Modelling water and carbon canopy fluxes

Publication Type:
Thesis
Issue Date:
2011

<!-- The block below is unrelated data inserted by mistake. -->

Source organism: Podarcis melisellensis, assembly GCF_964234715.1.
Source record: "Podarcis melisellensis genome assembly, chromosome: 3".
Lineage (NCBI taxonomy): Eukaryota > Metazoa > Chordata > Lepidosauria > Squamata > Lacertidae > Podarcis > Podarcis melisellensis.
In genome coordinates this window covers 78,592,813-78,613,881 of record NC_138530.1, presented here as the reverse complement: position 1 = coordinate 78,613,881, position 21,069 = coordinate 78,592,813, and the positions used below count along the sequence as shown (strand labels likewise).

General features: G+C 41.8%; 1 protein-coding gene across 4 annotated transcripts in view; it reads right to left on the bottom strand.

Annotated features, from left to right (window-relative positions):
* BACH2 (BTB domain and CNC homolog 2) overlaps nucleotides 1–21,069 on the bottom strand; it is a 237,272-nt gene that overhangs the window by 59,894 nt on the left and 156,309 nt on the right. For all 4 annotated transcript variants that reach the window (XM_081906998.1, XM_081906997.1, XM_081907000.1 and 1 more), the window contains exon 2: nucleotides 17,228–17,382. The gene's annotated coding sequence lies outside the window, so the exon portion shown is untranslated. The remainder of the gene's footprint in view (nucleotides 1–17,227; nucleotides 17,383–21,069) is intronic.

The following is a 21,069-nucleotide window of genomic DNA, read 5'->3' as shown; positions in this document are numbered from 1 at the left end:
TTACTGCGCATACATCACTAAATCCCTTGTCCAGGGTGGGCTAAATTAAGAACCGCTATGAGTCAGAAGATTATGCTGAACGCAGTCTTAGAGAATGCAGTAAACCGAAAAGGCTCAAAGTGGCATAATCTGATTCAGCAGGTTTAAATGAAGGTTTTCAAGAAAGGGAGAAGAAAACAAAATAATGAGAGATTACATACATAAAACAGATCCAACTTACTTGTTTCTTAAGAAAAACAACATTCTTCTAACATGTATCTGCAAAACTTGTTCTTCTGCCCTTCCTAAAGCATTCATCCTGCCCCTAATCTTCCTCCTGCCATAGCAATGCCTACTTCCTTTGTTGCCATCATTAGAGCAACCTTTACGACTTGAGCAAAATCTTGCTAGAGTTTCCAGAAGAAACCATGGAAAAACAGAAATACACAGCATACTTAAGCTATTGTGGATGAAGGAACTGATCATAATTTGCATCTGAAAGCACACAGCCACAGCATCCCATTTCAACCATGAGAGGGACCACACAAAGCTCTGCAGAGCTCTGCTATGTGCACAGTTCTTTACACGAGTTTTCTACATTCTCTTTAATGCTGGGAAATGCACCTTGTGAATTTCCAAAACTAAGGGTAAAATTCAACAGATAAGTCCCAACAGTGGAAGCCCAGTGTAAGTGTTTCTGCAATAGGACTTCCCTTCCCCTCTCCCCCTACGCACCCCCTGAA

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Modelling the water and carbon fluxes from forest canopies provides useful insight into the dynamics of the exchange of water vapour for atmospheric CO₂ and the processes that govern this exchange. The work presented in this thesis aimed to answer four questions related to modelling of canopy gas-exchange. The first two questions involved the development of a simple empirical model of canopy water-use to see whether i) water fluxes from a canopy could be estimated without the need for canopy conductance and ii) could such a model be applied across multiple sites without the need for site-specific calibration? The remaining two questions involved the modification and improvement of a highly mechanistic and complex soil-plant-atmosphere (SPA) continuum model, which was done in order to iii) replicate canopy gas-exchange for a Australian tropical savanna and iv) to improve the simulated leaf gas-exchange process of a SPA model. A simple empirical model of canopy water-use (Ec), a modified Jarvis-Stewart (MJS) model, was developed in order to circumvent the problem of requiring surface conductance as an input in order to calculate transpiration. This was accomplished by modelling an empirical relationship of the multivariate response of Ec to solar radiation (Rs), vapour pressure deficit (Dv) and soil moisture content (θs). The MJS model was shown to provide favourable short- and mid-term (annual) estimates of Ec that only required three more readily available abiotic inputs (Rs, Dv and θs) and a small set of site-calibrated model parameters. Predictions of Ec determined from the MJS model were able to replicate the observed data and compared favourably with the established Penman-Monteith (PM) equation and a statistical benchmark created using an artificial neural network (ANN). In addition to this, the applicability of the MJS model was tested for five disparate Australian woodland sites, where model parameters were calibrated for each individual site and simultaneously for all sites. The result was that while MJS model was able to give a good representation of the measured data using site-specific parameters, using a parameter set that describes an average response of Ec to the environment performed equally well. This was despite each site being comprised of different tree species and occurring over different soil profiles. This showed that the MJS model is partially insensitive to variation in the values of the model parameters and that the number of inputs into the MJS can be further reduced. The conclusion was that this model is broadly applicable for many sites in temperate Australia and one that can be used as a tool in the management of water resources. While the MJS model provided a useful management tool, in order to investigate the dynamics of water and carbon gas-exchange from forest canopies, the more complex SPA model of Williams et al. (1996a) was used. While the SPA model has been applied in ecosystems globally with much success, the lack of C₄ photosynthesis has limited its application to savanna ecosystems. Modification of the SPA model was therefore undertaken in order to improve its applicability to savannas through incorporation of C₄ photosynthesis. This was an important improvement as savannas are dominated by C₄ grasses, which contribute significantly to ecosystem water and carbon fluxes. This modification allowed the SPA model to be parameterised to a savanna site in northern Australia, which was simulated over 5 years to replicate measurements of carbon and water fluxes derived from eddy-covariance. The SPA model allowed C₃ and C₄ water and carbon fluxes to be separated and this showed that the C₄ grasses contribute significantly to total savannah productivity (48%), but a much smaller amount to total water-use (23%). Additionally, it was determined the seasonal variation in leaf area index was driving the seasonality in productivity and water-use and the savanna site was determined to be energy-limited (limited by its light interception). The modification and application of the SPA model to a savanna site highlighted important issues in the way leaf gas-exchange is represented in the model. An investigation into the leaf gas-exchange process handled by SPA showed that there was an imbalance between assimilation and transpiration, as a result of simulated stomatal conductance being increased to unreasonably high levels in order to maximise carbon gain. In order to correct this problem, the modelled gas-exchange was modified to follow the optimality hypothesis of Cowan and Farquhar (1977), such that carbon gain is maximised while water lost from the leaf is simultaneously minimised. This improvement was tested in a purely theoretical exercise, where leaf gas-exchange (default and improved schemes) was simulated over a drought. The result of this simulation was that the improved scheme produced a reduction in canopy water-use, while carbon gain remained high and comparable with that of the default scheme.
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